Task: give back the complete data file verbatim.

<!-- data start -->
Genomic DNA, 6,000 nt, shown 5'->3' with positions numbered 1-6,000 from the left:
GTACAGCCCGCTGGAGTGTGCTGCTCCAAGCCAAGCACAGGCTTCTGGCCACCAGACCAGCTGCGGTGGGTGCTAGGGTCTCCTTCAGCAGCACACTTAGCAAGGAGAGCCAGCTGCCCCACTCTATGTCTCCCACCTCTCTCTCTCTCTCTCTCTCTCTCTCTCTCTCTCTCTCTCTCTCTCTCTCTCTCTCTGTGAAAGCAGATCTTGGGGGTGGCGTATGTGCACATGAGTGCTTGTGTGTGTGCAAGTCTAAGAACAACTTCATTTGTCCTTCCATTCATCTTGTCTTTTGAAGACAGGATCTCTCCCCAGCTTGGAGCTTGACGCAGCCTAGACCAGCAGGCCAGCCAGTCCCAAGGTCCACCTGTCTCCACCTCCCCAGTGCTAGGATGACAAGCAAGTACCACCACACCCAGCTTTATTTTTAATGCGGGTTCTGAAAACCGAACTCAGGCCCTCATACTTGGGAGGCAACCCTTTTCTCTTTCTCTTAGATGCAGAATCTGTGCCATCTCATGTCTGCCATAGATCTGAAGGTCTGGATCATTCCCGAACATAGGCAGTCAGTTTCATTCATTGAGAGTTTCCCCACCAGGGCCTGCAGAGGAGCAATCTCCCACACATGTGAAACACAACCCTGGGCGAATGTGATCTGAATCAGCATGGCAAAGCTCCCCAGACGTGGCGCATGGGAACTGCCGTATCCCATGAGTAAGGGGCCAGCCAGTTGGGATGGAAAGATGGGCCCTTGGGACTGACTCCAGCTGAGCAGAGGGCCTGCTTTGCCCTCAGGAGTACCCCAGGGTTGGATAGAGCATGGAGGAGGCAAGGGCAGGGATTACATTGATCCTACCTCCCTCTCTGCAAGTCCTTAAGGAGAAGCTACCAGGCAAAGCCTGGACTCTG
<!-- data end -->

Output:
Genomic DNA, 6,000 nt, shown 5'->3' with positions numbered 1-6,000 from the left:
GTACAGCCCGCTGGAGTGTGCTGCTCCAAGCCAAGCACAGGCTTCTGGCCACCAGACCAGCTGCGGTGGGTGCTAGGGTCTCCTTCAGCAGCACACTTAGCAAGGAGAGCCAGCTGCCCCACTCTATGTCTCCCACCTCTCTCTCTCTCTCTCTCTCTCTCTCTCTCTCTCTCTCTCTCTCTCTCTCTCTCTCTGTGAAAGCAGATCTTGGGGGTGGCGTATGTGCACATGAGTGCTTGTGTGTGTGCAAGTCTAAGAACAACTTCATTTGTCCTTCCATTCATCTTGTCTTTTGAAGACAGGATCTCTCCCCAGCTTGGAGCTTGACGCAGCCTAGACCAGCAGGCCAGCCAGTCCCAAGGTCCACCTGTCTCCACCTCCCCAGTGCTAGGATGACAAGCAAGTACCACCACACCCAGCTTTATTTTTAATGCGGGTTCTGAAAACCGAACTCAGGCCCTCATACTTGGGAGGCAACCCTTTTCTCTTTCTCTTAGATGCAGAATCTGTGCCATCTCATGTCTGCCATAGATCTGAAGGTCTGGATCATTCCCGAACATAGGCAGTCAGTTTCATTCATTGAGAGTTTCCCCACCAGGGCCTGCAGAGGAGCAATCTCCCACACATGTGAAACACAACCCTGGGCGAATGTGATCTGAATCAGCATGGCAAAGCTCCCCAGACGTGGCGCATGGGAACTGCCGTATCCCATGAGTAAGGGGCCAGCCAGTTGGGATGGAAAGATGGGCCCTTGGGACTGACTCCAGCTGAGCAGAGGGCCTGCTTTGCCCTCAGGAGTACCCCAGGGTTGGATAGAGCATGGAGGAGGCAAGGGCAGGGATTACATTGATCCTACCTCCCTCTCTGCAAGTCCTTAAGGAGAAGCTACCAGGCAAAGCCTGGACTCTG